Terror trial defendant sentenced for fraud
Sameeh Taha Hammoudeh and his wife get probation. The terrorism trial starts Monday.
By JENNIFER LIBERTO
Published June 4, 2005
TAMPA - On the eve of a massive terrorism trial, one of the accused got a bit of good news.
Sameeh Taha Hammoudeh, 44, and his wife Nadia Ibrahim Hammoudeh, 41, were sentenced Friday to probation with no jail time on federal tax, immigration and mortgage fraud charges. They also agreed to be deported back to Ramallah, Palestine, after Sameeh Hammoudeh's terrorism trial finishes.
If he is convicted in the terrorism case and sentenced to federal prison, the rest of family would still be deported.
In accordance with a plea agreement worked out in February, each of the Hammoudehs had already pleaded guilty to three of 14 counts of fraud, originally levied last August in a 48-page indictment filed in federal court.
The Hammoudehs were convicted of conspiring to defraud the United States, making false statements to a federal agency and filing a false federal income tax return. The U.S. Attorney's Office dropped the rest of the charges.
The fraud charges carried a maximum penalty of five years in prison and as much as $250,000 in fines. Yet prosecutors had recommended that the Hammoudehs receive lenient penalties.
U.S. District Court Judge James Moody agreed and sentenced the Hammoudehs to five years of probation for each charge, all to be served at the same time. Moody also waived all additional court fines, except a $300 special assesment fine for each Hammoudeh.
Nadia Hammoudeh's attorney Stephen M. Crawford said he was pleased with Moody's ruling and called Moody "courageous."
"If my clients' names were Smith or James, we wouldn't be here," Crawford said.
A spokesman for the federal prosecutor's office declined to comment.
A former Arabic instructor and doctoral student, Sameeh Hammoudeh will remain in jail through the duration of his terrorism trial, which starts Monday with opening arguments.
Hammoudeh, Sami Al-Arian, Hatem Fariz and Ghassan Zayed Ballut are accused in a 53-count indictment of conspiracy, racketeering and giving material aid to the Palestinian Islamic Jihad. The organization is considered a terrorist group by the U.S. government and is blamed for more than 100 deaths in the Middle East.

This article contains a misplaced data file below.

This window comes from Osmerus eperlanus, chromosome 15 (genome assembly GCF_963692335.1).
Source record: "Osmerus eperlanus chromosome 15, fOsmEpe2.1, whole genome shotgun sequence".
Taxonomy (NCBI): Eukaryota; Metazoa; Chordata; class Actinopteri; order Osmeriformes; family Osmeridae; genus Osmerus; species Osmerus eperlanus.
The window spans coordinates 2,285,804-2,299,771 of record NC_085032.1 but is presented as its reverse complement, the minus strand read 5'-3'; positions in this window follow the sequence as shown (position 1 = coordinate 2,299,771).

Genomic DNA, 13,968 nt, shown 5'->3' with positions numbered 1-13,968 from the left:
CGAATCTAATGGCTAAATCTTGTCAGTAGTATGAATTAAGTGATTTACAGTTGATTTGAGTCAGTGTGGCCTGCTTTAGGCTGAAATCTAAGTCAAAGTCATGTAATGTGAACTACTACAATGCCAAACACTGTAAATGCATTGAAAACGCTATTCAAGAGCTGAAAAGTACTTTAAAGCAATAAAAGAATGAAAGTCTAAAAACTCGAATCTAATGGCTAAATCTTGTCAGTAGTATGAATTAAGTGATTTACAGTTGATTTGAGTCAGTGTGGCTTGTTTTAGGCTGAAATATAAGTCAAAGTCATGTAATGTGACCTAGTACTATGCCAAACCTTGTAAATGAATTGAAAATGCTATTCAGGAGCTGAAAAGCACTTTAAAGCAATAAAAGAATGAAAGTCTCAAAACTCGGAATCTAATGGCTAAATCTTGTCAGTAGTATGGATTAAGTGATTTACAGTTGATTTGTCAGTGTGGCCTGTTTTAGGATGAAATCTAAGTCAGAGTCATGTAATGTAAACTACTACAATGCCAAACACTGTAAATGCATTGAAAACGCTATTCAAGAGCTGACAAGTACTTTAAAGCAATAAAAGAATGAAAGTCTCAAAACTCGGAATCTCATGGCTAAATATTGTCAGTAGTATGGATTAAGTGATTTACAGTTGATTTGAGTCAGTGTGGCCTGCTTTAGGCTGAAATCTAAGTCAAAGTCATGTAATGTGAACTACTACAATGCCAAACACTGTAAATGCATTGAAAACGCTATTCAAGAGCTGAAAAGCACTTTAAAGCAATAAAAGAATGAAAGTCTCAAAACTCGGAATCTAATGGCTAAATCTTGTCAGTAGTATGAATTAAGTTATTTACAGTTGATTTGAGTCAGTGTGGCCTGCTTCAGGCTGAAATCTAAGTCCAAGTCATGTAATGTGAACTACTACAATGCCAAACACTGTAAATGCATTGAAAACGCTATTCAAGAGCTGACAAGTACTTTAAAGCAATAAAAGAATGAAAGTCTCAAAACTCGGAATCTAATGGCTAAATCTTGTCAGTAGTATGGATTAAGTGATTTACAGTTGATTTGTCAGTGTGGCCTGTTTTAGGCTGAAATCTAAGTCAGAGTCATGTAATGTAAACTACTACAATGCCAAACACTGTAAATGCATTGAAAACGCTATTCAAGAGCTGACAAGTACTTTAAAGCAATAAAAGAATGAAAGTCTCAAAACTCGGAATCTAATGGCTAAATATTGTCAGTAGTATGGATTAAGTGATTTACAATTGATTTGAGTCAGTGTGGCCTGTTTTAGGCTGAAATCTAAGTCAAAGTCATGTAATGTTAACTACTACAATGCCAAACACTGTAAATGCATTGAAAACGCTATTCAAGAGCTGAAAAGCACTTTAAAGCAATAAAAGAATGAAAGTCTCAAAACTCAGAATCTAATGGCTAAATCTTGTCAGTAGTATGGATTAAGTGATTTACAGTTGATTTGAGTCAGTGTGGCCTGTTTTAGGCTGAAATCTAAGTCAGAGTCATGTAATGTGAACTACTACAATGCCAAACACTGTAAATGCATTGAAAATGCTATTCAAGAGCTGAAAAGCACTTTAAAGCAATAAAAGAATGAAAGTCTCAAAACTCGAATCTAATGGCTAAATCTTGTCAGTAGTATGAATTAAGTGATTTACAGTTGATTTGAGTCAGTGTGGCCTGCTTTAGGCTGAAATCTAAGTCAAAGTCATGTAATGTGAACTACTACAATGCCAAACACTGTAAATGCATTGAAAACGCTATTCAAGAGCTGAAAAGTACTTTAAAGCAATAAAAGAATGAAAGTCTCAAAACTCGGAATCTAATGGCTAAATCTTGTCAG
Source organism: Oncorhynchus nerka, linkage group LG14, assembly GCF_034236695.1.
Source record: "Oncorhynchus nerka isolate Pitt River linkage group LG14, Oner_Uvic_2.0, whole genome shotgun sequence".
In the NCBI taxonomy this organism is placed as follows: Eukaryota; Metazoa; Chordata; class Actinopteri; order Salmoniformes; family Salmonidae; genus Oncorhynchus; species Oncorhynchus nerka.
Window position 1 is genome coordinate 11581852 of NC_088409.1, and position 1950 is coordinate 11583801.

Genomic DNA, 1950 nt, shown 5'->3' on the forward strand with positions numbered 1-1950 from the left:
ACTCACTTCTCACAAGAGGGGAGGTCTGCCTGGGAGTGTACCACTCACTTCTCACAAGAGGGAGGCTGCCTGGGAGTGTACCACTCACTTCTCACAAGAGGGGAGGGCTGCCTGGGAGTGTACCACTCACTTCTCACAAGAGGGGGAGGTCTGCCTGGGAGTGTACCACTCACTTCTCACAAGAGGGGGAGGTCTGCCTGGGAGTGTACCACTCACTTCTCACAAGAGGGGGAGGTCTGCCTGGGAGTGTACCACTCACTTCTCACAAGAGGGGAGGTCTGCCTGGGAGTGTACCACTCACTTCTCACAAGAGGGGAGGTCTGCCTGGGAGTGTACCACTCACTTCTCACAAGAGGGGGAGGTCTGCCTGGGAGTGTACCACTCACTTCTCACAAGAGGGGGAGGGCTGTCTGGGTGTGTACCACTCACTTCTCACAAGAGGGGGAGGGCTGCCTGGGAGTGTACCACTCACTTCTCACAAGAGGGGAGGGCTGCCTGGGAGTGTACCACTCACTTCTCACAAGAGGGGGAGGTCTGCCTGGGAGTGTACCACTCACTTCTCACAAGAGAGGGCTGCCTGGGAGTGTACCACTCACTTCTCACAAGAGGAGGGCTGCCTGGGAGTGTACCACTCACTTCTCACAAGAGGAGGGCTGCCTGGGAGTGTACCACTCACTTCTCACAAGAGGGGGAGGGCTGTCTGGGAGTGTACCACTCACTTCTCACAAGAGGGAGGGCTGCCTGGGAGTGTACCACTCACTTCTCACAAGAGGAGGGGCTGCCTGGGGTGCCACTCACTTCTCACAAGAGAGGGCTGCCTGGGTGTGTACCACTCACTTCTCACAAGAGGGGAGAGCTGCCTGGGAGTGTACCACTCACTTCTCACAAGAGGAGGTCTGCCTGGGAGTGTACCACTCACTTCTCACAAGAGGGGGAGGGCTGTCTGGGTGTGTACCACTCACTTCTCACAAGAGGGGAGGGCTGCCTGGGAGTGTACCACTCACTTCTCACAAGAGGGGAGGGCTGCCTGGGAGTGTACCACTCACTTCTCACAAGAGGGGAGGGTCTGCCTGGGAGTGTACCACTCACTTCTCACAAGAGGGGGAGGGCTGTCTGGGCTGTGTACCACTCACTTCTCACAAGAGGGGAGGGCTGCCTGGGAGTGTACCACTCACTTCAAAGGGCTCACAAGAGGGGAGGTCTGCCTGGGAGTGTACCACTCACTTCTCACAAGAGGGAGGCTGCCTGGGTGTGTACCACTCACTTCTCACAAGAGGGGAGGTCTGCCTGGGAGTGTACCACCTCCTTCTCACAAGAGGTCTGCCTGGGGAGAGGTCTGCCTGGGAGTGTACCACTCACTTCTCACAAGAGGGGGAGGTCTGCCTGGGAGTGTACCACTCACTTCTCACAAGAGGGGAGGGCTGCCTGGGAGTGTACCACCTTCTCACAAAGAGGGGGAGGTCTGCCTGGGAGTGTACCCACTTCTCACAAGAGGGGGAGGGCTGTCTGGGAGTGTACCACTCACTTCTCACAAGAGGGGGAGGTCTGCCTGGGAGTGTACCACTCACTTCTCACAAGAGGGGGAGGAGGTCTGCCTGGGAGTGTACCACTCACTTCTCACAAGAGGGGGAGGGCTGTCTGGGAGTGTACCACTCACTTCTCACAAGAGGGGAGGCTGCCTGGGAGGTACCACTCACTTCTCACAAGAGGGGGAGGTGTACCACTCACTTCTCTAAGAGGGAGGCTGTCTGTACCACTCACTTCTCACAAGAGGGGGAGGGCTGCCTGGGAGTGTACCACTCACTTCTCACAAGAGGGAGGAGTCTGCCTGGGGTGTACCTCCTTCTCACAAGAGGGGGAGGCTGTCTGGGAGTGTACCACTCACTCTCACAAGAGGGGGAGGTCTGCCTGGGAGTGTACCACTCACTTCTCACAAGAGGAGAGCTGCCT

While Nadia and Sameeh Hammoudeh didn't look at each other during the hearing, Sameeh Hammoudeh spent much of hearing glancing back at his oldest daughter, Weem Hammoudeh, 18, who sat in the audience.
Once Hammoudeh's fate is known on the remaining terrorism charges, the entire family, including six children, will go back to Palestine. Some of their children are U.S. citizens, but they are too young to stay on their own.
The Hammoudehs were accused of concealing their employment at the Islamic Academy of Florida in Tampa and filing inaccurate tax returns. They owed the Internal Revenue Service about $8,000, and were ordered to pay the government.
According to records, Sameeh Hammoudeh, was born and educated in Jordan, then worked at the Arab Studies Society in Jerusalem before coming to the United States in 1992.
He entered the country on a British passport, and was encouraged by Al-Arian to seek admission to the University of South Florida.
After his wife and family joined him in Tampa, Hammoudeh pursued a master's degree in political science, according to a USF report.
Hammoudeh earned a master's degree, then pursued one in religious studies. He became a teaching assistant in 1995. Most recently, he was working on a doctorate in applied anthropology.
--Times researcher Cathy Wos contributed to this report.